Amiththan Sebarajah Is An Outdoor Enthusiast & Inclusion Advocate Who Escaped Sri Lanka’s Civil War To British Columbia, Pursuing Long-Distance Hiking On Path To Healing From Trauma

Talk about your upbringing and the path you took to come to Canada.

I grew up between two vast bodies of water, between the Batticaloa Lagoon and the Indian ocean, in the omnipotent shadows of The Mari Amman temple and the STF camps.  Sometimes I’d intentionally miss the ‘school van’ just so that I could walk home, often to my mom’s chagrin and, as I understood later, to her visceral fear. The country side was full of children-eating phantoms, those faceless creatures stationed at check points to identify rebels.  I just loved that sort of meandering amble from Batticaloa town, over the Kallady bridge, through the army camps and sandy laneways of the village. Once, when I was 8, I walked home while Batticaloa police station was under attack. I had seen the ‘boys’ preparing for the attack on the way to the school that morning.  Machine gunned shadows climbing over Bougainvillea cement walls. That day, a turning point of the Eelam wars in the East, more than 250 cadres took over the station and executed three policemen, one of them was my school friend’s father. My friend was both Sinhalese and Tamil. We were from the same village. There was a vihara in my town next to a Pilayar temple, and a mosque; all within walking distance from the police station, of course, next to the petrol shed that the boys blew up before the attack started.  It was a beautiful, violent and complicated place where the people had no choice but to be constituted as traitors to at least one faction of the many paramilitary, governmental and political factions that sought to represent them in the struggle.  

I wonder often about how to translate the name of the space and place into which I was born.  I even wrote about it. Sharing it here, I hope, will tell you something about me and the path that lead me from a putative ‘There’ to an ever changing ‘here’ that are the worn-out gears of any refugee story:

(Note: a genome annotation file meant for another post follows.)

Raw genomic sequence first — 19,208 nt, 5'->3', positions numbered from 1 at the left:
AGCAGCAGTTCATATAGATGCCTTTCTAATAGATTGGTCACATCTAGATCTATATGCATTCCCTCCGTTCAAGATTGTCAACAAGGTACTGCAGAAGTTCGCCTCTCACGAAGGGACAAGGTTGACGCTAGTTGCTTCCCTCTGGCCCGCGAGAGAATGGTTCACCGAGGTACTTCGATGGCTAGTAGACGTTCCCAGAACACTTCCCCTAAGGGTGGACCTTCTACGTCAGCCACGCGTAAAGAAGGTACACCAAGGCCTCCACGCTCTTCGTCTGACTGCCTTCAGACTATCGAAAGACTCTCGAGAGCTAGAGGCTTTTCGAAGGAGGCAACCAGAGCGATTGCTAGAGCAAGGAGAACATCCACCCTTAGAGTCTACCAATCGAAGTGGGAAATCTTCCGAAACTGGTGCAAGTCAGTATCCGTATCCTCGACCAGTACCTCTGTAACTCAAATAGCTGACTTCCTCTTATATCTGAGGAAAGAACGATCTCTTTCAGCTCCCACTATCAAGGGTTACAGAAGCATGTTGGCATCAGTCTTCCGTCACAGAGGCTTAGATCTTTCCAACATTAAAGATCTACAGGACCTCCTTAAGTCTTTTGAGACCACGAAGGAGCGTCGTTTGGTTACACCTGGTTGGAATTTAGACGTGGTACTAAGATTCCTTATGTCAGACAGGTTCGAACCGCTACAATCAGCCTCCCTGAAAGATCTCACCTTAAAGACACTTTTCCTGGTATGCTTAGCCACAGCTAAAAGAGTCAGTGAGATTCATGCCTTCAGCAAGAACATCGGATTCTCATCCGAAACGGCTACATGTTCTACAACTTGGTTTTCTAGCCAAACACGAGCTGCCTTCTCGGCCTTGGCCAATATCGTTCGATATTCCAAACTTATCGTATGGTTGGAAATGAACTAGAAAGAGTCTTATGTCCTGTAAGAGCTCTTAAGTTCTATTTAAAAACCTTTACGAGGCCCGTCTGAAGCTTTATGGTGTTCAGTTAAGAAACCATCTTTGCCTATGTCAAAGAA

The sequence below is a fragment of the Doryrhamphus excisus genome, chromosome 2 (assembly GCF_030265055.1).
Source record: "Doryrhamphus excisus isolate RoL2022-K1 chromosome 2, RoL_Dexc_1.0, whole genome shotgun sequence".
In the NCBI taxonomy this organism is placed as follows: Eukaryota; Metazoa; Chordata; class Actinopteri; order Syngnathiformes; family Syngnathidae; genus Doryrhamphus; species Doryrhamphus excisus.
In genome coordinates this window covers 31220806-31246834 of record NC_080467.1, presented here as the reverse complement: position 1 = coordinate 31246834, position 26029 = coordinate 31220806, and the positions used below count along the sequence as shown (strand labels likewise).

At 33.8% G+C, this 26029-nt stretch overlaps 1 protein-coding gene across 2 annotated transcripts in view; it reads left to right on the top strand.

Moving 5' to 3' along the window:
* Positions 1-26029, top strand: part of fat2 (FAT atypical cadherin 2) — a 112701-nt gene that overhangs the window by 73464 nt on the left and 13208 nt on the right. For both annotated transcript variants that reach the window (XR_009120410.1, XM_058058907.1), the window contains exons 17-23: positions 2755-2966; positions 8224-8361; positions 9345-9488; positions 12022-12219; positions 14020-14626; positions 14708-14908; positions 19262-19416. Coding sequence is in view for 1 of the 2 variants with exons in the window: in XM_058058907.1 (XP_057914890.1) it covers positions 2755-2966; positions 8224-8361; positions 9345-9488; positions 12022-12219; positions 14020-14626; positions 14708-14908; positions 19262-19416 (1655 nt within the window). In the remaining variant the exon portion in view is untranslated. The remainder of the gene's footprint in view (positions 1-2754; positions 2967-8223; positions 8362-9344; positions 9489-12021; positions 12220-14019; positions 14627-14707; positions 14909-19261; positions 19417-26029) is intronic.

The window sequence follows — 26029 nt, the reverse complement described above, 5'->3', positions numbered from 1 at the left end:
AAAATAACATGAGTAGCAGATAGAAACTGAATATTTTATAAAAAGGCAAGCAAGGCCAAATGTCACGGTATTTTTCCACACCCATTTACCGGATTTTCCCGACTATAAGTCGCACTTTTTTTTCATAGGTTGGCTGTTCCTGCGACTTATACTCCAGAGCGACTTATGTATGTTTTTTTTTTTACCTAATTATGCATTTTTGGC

Bay of Blueberries.  The transliteration is inadequate, not at all evocative as its local name.  It’s a reach anyway, because there aren’t any blueberries grown in the area.  I certainly won’t see or eat an actual blueberry till I would be long gone from this place.  The English approximate is almost too literal, harsh. It lacks subtlety.  I don’t know why I bother. In any case, I know that it is not a berry because the fruit is pitted. The seed is hard, cloven. 

Maybe it’s Purple Bay, but that doesn’t connote the layered story.  There is a bay, sure, many of them, in fact, but not all of them provide safe harbour. But of course, that’s a matter of perspective.   if I walk any one of the roads, lanes and grassy paths going due West, I’ll end up on the shores of a lagoon.  Due east is the Ocean, treacherous in its own way, despite the lack of subaqueous rock or coral reef. 

There are purple fruits, too.  Well, one such anyway. I like to think the village is named after this fruit, but the fruit is named after a colour.  It’s a sticky, delightful mess.  It grows in hanging clusters on a tree, if left alone, which grows in width and height to a multi-limbed foliage. Deciduous, naturally. The leaves are elongated, wax-dipped green, elven ears with a strong midrib running as straight as truth.  The tree is named after the fruit which is small and somewhat oblong.  Its skin is more black than purple except when it blisters, no longer able to contain the passion of its flesh in the tropical heat.  When the sun flays back the skin, the fruit reveals a delicate periwinkle.  It’s a changeling: it flowers as budding tendrils which turn green the size of a peanut, then pink, then the colour of spilt blood, and finally purple black like a bruise.